Today is the one-week mark since we brought Sooty to our house. The first few days were worrisome because he was so incredibly emaciated and yet was not particularly interested in food. We have super fancy and healthy food on hand for our cats, but he was unimpressed in the extreme. I went and bought a different kind of canned food and he grudgingly ate a little of it, but wasted most of each can.
I contacted the shelter where he'd been kept and they said he liked the super cheap canned food. Alrighty then. I did get him some semi-premium dry food to keep in his bowl between canned food feedings, but I bowed to his junk food preferences and bought several 50-cent cans of grocery store food yesterday. Since his digestive system was clearly sluggish (aren't you proud of me for sparing you the details?), I also picked up some pumpkin-and-squash baby food to supplement his diet with a little fiber. Mixing the cheap canned food and the vegetable baby food together turned out to be just the ticket. He's eating with much more enthusiasm now.
My husband and I have been taking turns spending time with him so he isn't left alone quite so much. We both observed that he appears to have some discomfort when eating. That and the fact that his breath would knock a maggot off a gut wagon tells me that he probably needs some dental care. I looked in his mouth and saw that he is missing a considerable number of teeth, so the chances that he has rotten or infected teeth in there somewhere seem pretty high to me.
Fortunately, my veterinarian's office is reasonably priced when it comes to dental work, so I'm taking him in on Saturday, piggybacking with Toby's annual check-up, to have them take a look. I used the term "foster cat" a lot when I made the appointment in the hope that they may take pity on me and give me a discount. I'm happy to do whatever it takes to restore Sooty to good health, but I'd just as soon keep the expenses down considering that he's ultimately going to become someone else's cat.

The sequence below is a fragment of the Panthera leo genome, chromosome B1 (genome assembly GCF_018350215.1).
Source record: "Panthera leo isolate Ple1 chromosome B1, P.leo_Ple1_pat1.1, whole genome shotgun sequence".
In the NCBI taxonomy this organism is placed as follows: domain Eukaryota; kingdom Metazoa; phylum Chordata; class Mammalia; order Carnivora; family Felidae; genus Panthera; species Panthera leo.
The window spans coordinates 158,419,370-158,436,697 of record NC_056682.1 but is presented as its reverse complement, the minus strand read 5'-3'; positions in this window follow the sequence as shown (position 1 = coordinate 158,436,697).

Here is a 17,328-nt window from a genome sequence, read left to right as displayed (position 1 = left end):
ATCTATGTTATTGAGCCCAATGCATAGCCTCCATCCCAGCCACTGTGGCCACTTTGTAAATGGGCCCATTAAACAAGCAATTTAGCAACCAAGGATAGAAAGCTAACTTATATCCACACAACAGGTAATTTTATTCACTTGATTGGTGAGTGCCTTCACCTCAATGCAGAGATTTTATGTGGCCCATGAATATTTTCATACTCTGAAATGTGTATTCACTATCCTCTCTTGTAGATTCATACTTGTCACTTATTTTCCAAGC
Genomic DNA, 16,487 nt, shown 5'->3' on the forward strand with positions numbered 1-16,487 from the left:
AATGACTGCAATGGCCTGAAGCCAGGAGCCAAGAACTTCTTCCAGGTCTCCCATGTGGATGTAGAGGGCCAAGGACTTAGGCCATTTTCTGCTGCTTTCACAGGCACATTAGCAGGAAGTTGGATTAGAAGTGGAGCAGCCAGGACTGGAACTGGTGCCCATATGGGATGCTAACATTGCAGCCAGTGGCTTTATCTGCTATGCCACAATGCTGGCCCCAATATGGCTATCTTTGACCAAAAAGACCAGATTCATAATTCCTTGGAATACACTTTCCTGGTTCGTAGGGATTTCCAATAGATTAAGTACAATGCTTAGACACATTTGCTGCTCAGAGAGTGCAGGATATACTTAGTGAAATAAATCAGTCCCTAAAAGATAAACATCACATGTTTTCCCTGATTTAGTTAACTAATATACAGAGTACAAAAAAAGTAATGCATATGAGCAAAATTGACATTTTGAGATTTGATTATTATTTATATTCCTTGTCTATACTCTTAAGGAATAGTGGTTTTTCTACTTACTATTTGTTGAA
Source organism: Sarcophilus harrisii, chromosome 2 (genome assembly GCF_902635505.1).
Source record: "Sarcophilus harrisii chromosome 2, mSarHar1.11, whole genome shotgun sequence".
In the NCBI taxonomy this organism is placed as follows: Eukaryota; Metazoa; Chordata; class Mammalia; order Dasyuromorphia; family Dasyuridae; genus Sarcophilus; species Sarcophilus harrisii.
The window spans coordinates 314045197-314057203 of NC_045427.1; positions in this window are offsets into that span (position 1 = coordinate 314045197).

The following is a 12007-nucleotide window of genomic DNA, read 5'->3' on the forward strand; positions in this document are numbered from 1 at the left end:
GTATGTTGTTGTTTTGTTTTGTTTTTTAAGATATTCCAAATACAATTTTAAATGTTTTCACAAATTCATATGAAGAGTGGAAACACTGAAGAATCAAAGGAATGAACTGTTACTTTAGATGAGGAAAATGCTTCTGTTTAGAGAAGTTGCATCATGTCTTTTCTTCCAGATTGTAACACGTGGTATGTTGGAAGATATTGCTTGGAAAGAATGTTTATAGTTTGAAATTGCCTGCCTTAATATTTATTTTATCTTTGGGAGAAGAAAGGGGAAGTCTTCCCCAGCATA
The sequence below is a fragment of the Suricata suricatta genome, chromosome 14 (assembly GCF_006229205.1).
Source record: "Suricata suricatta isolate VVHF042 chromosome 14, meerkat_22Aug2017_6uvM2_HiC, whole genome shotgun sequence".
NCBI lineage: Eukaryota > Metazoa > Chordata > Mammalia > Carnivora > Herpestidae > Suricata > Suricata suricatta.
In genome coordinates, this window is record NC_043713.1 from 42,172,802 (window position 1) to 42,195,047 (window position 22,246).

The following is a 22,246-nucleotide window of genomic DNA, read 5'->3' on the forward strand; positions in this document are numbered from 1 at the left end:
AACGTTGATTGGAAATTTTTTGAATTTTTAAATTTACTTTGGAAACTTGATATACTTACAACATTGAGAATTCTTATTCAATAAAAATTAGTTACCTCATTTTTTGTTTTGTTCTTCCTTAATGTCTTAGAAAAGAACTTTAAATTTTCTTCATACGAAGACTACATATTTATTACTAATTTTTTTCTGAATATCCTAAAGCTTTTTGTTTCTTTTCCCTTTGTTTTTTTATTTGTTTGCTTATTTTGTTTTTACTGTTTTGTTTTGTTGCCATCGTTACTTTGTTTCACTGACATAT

Sooty has definitely filled out a bit since he arrived. For the first day or two, his spine felt like a row of empty spools of thread. Now he's much less noticeably bony, although he's still very, very lean. It's actually unhealthy to "fatten up" a starved cat too quickly, so we're pleased with the pace of his progress.
Once we get him to a point where a stiff breeze wouldn't knock him over, we'll see about introducing him to the other cats in our household. I know he's dreadfully lonely in the laundry room by himself, but it's hard to divide our time enough to really give him a good amount of attention. When I go down to visit him, the dog barks for me the whole time. When I come back up to hang out with Toby and our cats, I hear Sooty's meows echoing up through the floor registers.
This is why we're in no danger of ending up in true Crazy Cat People territory. As much as it's important to give animals a chance to live, it's just as important to provide happy lives for them. We're stretched a bit thin even with our own pets and can just barely accommodate one more, even temporarily.
I'm hoping we can get Sooty transformed into the healthiest version of himself and adopted into a family that will enjoy his happy, friendly personality through the rest of his days. Then everyone wins.